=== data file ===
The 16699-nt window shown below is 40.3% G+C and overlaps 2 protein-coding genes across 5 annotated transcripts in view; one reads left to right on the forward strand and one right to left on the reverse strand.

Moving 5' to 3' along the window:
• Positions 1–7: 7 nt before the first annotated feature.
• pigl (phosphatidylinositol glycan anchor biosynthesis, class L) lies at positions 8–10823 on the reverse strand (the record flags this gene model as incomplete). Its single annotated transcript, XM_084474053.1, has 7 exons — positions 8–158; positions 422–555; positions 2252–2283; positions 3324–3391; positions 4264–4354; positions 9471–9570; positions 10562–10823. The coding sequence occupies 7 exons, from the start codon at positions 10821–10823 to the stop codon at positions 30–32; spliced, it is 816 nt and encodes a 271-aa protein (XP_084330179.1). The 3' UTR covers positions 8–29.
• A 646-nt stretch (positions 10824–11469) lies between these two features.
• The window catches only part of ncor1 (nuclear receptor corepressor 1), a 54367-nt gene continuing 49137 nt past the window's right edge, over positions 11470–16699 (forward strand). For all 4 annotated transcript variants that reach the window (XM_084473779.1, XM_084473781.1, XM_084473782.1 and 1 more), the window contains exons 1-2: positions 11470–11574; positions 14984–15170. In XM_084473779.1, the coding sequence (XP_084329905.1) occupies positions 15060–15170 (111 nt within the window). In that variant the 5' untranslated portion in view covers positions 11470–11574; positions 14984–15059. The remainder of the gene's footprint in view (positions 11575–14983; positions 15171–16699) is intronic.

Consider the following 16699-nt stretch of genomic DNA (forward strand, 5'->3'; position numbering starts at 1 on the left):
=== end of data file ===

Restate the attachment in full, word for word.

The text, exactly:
The 16699-nt window shown below is 40.3% G+C and overlaps 2 protein-coding genes across 5 annotated transcripts in view; one reads left to right on the forward strand and one right to left on the reverse strand.

Moving 5' to 3' along the window:
• Positions 1–7: 7 nt before the first annotated feature.
• pigl (phosphatidylinositol glycan anchor biosynthesis, class L) lies at positions 8–10823 on the reverse strand (the record flags this gene model as incomplete). Its single annotated transcript, XM_084474053.1, has 7 exons — positions 8–158; positions 422–555; positions 2252–2283; positions 3324–3391; positions 4264–4354; positions 9471–9570; positions 10562–10823. The coding sequence occupies 7 exons, from the start codon at positions 10821–10823 to the stop codon at positions 30–32; spliced, it is 816 nt and encodes a 271-aa protein (XP_084330179.1). The 3' UTR covers positions 8–29.
• A 646-nt stretch (positions 10824–11469) lies between these two features.
• The window catches only part of ncor1 (nuclear receptor corepressor 1), a 54367-nt gene continuing 49137 nt past the window's right edge, over positions 11470–16699 (forward strand). For all 4 annotated transcript variants that reach the window (XM_084473779.1, XM_084473781.1, XM_084473782.1 and 1 more), the window contains exons 1-2: positions 11470–11574; positions 14984–15170. In XM_084473779.1, the coding sequence (XP_084329905.1) occupies positions 15060–15170 (111 nt within the window). In that variant the 5' untranslated portion in view covers positions 11470–11574; positions 14984–15059. The remainder of the gene's footprint in view (positions 11575–14983; positions 15171–16699) is intronic.

Consider the following 16699-nt stretch of genomic DNA (forward strand, 5'->3'; position numbering starts at 1 on the left):